Review: Cylinder & Slide Services Custom Ruger Super Redhawk

by
posted on January 30, 2021
horman-csservices-1.jpg
Bill Laughridge founded Cylinder & Slide (C&S) in 1978. An avid shooting sports enthusiast himself, his illustrious career began with working for various gun shops making repairs and building up race guns for local IPSC club members. Working out of a tent during an early Second Chance shooting competition, Mr. Laughridge met Evan Marshall who needed a pistol repaired. Impressed by his work, Marshall asked Laughridge if he would customize a revolver for an article about new pistol smiths to be published in the American Handgunner magazine. Bill says simply, "I did the job, he wrote me up and as they say, the rest is history."

Today, Bill works with a handpicked team of smiths out of Fremont, Nebr. I'd drooled over their handiwork for years when at last I finally got the chance to write up a custom revolver review of my own. The team was kind enough to take photos at each stage of the work. So here's your chance to take a peek behind-the-scenes as this premier custom shop converts a classic Ruger Super Redhawk .454 Casull into an ideal multi-caliber field and hunting handgun.


Ruger's Super Redhawk double-action revolver in .454 Casull was released in 1997 as the first wheel gun in this caliber to feature a six-shot cylinder. Although the Super Redhawk arrives ready to work right out of the box, I was looking forward to C&S sprucing it up. My goal was to make it a more handy field and hunting gun by shortening the barrel from 7.5" to 6". This would give the beefy Super Redhawk a more natural balance and make it easier to carry.

C&S has a real gift for action jobs that smooth and lighten both double- and single-action trigger pulls. While it was there, the sight system would be upgraded and the wrist-bending recoil of .454 Casull loads would be reduced with in-line barrel porting. Last, but not least, the company offers an affordable cylinder modification that turns this version of the Super Redhawk into a four-caliber revolver.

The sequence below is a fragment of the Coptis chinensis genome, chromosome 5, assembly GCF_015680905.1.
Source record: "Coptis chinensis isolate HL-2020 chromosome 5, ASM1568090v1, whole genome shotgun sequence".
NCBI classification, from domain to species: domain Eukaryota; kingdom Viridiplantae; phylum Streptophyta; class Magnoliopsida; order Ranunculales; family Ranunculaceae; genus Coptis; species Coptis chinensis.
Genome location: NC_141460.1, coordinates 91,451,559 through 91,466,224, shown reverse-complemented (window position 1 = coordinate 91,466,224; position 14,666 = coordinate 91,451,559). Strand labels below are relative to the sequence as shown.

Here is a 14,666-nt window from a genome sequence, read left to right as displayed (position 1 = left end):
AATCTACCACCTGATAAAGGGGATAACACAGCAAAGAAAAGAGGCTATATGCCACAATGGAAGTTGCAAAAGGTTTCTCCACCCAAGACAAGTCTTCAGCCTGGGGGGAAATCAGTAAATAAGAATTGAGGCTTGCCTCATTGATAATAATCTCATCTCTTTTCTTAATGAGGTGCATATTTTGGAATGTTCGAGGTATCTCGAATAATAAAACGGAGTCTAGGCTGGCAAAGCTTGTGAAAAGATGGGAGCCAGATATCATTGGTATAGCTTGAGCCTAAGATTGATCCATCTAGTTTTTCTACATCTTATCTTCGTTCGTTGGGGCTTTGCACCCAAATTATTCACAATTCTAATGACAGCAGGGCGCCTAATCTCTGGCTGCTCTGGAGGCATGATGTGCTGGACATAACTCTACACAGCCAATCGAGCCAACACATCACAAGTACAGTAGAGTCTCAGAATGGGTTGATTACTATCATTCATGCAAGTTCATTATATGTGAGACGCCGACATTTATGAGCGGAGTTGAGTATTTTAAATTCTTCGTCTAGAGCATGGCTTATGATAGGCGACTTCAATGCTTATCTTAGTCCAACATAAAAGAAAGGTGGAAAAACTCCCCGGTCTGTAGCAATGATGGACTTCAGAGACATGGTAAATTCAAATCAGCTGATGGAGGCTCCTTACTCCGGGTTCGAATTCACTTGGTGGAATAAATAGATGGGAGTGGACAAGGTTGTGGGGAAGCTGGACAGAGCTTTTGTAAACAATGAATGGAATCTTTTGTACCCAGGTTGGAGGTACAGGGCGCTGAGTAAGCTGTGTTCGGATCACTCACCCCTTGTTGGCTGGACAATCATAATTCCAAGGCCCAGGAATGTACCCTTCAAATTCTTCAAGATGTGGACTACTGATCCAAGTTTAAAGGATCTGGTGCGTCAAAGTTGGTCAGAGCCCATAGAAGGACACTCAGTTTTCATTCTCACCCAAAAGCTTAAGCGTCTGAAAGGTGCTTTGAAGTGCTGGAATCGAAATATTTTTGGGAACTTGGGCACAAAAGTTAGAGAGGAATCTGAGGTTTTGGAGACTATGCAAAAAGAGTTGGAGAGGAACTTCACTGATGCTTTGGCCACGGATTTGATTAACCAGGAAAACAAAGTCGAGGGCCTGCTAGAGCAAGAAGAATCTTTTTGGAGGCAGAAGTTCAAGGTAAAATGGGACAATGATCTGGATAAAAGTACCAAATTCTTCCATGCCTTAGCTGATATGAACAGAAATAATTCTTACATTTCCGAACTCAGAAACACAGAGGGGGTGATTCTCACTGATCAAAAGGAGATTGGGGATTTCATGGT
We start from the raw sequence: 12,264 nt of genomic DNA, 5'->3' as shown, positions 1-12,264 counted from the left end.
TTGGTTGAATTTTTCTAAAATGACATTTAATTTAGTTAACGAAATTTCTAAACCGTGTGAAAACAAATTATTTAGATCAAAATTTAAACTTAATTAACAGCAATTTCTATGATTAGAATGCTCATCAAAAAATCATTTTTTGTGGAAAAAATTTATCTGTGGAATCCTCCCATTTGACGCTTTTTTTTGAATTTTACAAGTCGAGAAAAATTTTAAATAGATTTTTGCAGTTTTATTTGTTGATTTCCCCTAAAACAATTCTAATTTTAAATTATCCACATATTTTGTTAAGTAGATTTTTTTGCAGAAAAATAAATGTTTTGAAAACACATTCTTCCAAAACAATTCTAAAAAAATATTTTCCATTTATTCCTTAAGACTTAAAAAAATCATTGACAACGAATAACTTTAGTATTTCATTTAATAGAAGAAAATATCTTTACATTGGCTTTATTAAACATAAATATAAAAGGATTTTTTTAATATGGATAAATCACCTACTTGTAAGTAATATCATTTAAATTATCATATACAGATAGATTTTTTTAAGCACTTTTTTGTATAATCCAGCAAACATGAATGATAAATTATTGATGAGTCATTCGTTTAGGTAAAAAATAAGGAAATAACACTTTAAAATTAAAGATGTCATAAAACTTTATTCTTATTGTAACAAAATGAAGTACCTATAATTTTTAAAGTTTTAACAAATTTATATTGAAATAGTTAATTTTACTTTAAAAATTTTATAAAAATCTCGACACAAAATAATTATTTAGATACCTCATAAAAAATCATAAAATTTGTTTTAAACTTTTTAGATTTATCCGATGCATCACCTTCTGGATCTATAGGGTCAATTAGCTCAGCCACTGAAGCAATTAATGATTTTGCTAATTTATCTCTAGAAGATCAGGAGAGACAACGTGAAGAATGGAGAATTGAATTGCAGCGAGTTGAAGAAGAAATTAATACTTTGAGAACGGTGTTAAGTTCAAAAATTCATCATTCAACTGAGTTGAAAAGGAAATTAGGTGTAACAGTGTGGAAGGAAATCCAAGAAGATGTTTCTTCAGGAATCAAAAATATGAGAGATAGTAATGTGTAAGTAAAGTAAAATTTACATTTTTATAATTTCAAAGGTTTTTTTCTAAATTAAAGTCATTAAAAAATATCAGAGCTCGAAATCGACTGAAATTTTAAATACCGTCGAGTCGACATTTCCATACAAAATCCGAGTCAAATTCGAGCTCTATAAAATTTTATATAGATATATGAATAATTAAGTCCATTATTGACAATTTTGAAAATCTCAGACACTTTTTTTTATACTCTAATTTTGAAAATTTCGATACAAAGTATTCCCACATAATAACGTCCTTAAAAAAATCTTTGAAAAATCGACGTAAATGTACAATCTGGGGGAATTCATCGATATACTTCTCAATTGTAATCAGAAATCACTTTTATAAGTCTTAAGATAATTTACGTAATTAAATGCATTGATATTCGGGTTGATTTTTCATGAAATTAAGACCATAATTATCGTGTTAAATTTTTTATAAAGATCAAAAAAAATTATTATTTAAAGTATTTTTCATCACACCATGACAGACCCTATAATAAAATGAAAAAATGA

Before the Super Redhawk arrived at C&S, I worked with the team over the phone to generate the detailed set of modifications, all of which are listed on the company website. The first step in the customization process was the removal of the front sight base. This was accomplished with the careful application of torch heat and pressure to release the sight mount from the barrel without warping either component. The barrel was carefully cut by hand to the desired 6" length.


Next, the factory stamped text on the left side of the barrel, the 'Read the Manual' disclaimer, was removed. The front end of the statement was cut away with the shortening of the barrel. The text on the right side, the words Super Redhawk, were still intact so they were left in place. This is a hand polishing process in which the gunsmith starts with draw files and works his way down to a fine polish using 400 grip sanding media.


The rough cut of the muzzle was milled and shaped to create an 11-degree crown. By using a special carbide tool rod, the cutters can be hand set to work the crown without removing the barrel from the frame. This reduces the time and expense in forming the crown, and any risk of damage to the frame or barrel threads removing the barrel would cause is avoided. Once the crown work was complete, the front sight base was re-welded to the barrel.